Self-doubt can be absolutely crippling. Debilitating. It can leave us in a big helpless pile of despair, unable to move forward, and in fact trying to crawl backwards into our old, negative habits.
Ok, that was a dreary way to start a blog post, I’m sorry. But I’m going to tell it like it is. Self-doubt sucks, there’s no two ways about it.
Here’s the good news. It doesn’t HAVE to suck. You can have a healthy, constructive relationship with self-doubt. I hope that’s made you feel a bit better after that rough intro!
I’ve started off this year’s blogs talking you through how to get to a place where you can feel confident. I explained how you can make a start on the self-confidence journey by deciding to commit to yourself, to be your ally in this journey. I also gave you some tips on developing habits that will get you to love yourself, as you deserve to be loved. And I dedicated a two-part blog to that sticky sticky question of how you can accept yourself, How to Find the Path to Self-Acceptance and The Habits of Self Acceptance. If you’ve missed any of these blogs, I highly encourage you to go read them, and grab the FREE Masterclass while you’re at it!
So, today, let’s talk about navigating self-doubt.
You know what it’s like, you start off doing all the things that make you feel all warm and fuzzy about yourself, like taking care of your emotional needs, giving yourselves mental boosts, reciting mantras and affirmations… all the things. But, as soon as you’re confronted with a difficult situation, that ugly monster that is self-doubt rears its ugly head. When it does, it can devastate the progress you’ve made and undermine your hard work. I don’t want that for you. I want you to be able to accept and love yourself, embrace yourself, and create a solid foundation in the face of self-doubt.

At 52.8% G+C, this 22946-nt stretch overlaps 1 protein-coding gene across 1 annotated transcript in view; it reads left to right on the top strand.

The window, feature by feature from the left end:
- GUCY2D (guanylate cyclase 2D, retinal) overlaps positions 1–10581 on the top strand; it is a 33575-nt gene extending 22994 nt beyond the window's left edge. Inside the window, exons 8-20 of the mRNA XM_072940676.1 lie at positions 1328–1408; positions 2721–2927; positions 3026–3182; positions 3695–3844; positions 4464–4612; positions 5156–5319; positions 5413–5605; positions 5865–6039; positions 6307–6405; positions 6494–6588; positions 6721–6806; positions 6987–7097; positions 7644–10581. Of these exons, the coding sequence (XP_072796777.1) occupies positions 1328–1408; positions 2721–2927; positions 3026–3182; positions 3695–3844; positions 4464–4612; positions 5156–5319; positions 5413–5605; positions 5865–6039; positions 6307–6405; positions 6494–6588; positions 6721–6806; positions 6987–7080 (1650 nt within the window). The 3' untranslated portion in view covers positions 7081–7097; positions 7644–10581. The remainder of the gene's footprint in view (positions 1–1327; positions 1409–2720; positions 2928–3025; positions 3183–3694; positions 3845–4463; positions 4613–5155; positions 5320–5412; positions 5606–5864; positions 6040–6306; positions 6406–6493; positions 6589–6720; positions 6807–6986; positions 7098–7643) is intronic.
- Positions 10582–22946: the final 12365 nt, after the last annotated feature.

A few weeks ago, we talked about making a decision to commit to yourself. I had raised the point that self-doubt is actually a natural, helpful feeling that crops up. While it does tend to have negative effects on us, those negative effects are not as a result of the doubt, but rather our response to the doubt. When we feel self-doubt, we run to the safe and comfortable zone that we know… the zone where we do not take action, where we turtle up, and we reach out to familiar patterns of behaviour.
Even when we know that the old reaction causes us a whole bunch of heartache and are not supportive to our emotional and mental well-being. They’re usually patterns of self-sabotage, self-betrayal, self-denigration, self-blame, and self-loathing. UGH. When we find ourselves stalling in our progress and going back to old habits, we tell ourselves ‘you’re not going to be able to do this, it’s too big. Why would you think you can do this? You don’t know enough, you’re not that smart, you don’t even have a degree’. Then, well, you don’t take action. You instead get stuck, anxious.. You know what i’m talking about don’t you?
So, let’s get down to the nitty gritty.
What is self-doubt?
Self-doubt is simply a habit. It is a pattern of thought that you habitually go to when you are uncertain about whether you have the appropriate capabilities and qualities to undertake a specific task or handle a certain situation. Self doubt also occurs when you’ve broken your word to yourself, one too many times. But that’s it. Not to minimise it, but that’s all self-doubt is.